Olympic Spoiler??? This blog post comes to you right on time!

Ok…so the image above was captured at 2:48pm Tuesdayand this article was written at 1:32pm Tuesday afternoon, EDT. Yes…

“The U.S. women’s team has won the gold medal in the gymnastics team final with a superlative performance and an overall score of 183.596. Russia scored a 178.530 to take the silver and Romania won the bronze with a score of 176.414.”

Ok…who cares other than the fact that this is the first time since 1996.

“Gabby Douglas, Jordyn Wieber and Aly Raisman delivered impressive floor routines to clinch the first team gold for the U.S. since the ‘Magnificent Seven’ won in 1996.”

It is a big day for the US…well, kind of?

Of course, since the Olympics are broadcasted on NBC via tape delay…most Americans will not be able to see this victory until Thursday evening. Well, most Americans…I guess?

Since Huffington Post and most news outlets posted this huge announcement via social media…the Twitter-verse has been exploding with excitement and people complaining about it spoiling the fun Thursday evening.

Tweets from around 3:08 Tuesday afternoon…people still talking spoilers. And even have moved on from talking about the Women’s Gymnastics spoiler.

So here is my question…will you be interested to see the viewership statistics for the television broadcasts and compare them to the NBC/YouTube live streaming viewership? People have the option to watch it live during the day online or watch later on their television.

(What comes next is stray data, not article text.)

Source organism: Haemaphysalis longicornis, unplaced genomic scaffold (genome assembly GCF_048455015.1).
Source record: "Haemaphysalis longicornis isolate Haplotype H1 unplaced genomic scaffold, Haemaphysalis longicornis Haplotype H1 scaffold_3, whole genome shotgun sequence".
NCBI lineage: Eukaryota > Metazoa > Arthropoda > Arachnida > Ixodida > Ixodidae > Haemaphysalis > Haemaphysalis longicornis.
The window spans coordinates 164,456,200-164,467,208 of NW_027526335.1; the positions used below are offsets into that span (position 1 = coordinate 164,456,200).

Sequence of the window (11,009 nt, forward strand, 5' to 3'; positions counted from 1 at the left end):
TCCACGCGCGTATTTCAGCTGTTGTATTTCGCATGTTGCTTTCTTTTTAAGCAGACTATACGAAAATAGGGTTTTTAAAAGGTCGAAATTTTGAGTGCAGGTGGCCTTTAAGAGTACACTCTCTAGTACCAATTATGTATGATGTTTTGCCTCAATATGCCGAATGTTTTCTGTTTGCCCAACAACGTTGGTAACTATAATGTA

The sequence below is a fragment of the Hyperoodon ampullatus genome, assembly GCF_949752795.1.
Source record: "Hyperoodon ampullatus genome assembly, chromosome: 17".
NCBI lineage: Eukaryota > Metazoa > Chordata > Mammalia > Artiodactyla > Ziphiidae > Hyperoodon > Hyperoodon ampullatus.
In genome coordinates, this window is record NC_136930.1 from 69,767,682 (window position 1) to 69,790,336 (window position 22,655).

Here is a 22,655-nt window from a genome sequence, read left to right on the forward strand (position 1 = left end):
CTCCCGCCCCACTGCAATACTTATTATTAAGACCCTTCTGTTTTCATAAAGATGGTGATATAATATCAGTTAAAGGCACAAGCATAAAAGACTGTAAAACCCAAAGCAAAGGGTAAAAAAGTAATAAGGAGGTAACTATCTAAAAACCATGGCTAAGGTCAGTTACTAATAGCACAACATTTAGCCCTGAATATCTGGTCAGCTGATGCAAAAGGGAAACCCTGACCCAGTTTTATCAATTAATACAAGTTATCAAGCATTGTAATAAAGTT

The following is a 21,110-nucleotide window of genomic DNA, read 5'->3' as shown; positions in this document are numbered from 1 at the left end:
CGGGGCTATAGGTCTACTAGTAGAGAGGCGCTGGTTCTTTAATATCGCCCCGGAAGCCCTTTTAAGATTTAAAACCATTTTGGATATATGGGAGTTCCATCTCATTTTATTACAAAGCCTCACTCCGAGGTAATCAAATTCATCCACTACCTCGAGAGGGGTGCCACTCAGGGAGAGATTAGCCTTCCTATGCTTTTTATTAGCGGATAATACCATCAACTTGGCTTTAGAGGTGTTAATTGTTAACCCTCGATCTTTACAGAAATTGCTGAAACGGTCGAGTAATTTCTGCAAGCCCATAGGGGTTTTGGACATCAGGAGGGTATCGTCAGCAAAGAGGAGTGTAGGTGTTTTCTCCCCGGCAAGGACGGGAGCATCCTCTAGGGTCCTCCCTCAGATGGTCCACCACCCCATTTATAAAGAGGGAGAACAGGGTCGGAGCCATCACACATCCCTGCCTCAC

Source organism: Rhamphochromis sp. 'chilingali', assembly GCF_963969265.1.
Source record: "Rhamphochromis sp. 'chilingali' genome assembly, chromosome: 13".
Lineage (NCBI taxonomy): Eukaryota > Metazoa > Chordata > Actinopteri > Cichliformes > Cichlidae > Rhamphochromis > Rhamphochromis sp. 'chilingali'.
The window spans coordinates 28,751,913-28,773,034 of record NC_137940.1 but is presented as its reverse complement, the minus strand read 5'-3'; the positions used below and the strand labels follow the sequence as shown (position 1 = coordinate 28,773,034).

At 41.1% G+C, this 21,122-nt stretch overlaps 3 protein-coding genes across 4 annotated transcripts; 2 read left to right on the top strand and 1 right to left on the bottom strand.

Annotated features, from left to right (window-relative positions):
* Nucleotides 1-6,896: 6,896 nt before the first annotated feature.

This world phenomenon is going to have to solidify the distinction between television viewership and online consumption. Also…how much social media has played into the reporting of the Olympics in real time via Twitter, Facebook, and other social outlets?

I am looking forward to Nielsen to release the viewership comparison between online and television and relevant  the impact from the social outlets. NBC Television scored big numbers for the opening ceremonies “with 40.7 million people tuning in for the opening ceremony, making it the most-watched opening ceremony for a summer or winter Olympics ever.” But what about days like today when something big happened in the middle of the day. It will be interesting to see the comparison!

Or will the social space sharing the results in real time turn into a tremendous marketing opportunity for NBC to capture viewership in the evening. People will want to see it with their own eyes.

You think it is a spoiler when Huffington Post and other media outlets posted immediately on their websites that the Women’s Gymnastics Team won?

Spolier alert…maybe people are moving to online viewing and social consumption for real time information. And maybe the networks and media giants have figured out how to leverage the social/digital space to attract audiences to watch on television? I am looking forward to seeing if people enjoyed the real time results via online versus waiting to watch the old tele.

***Image credit…HuffingtonPost.com 

Are we too social online or are we bi-polar? What is our real story?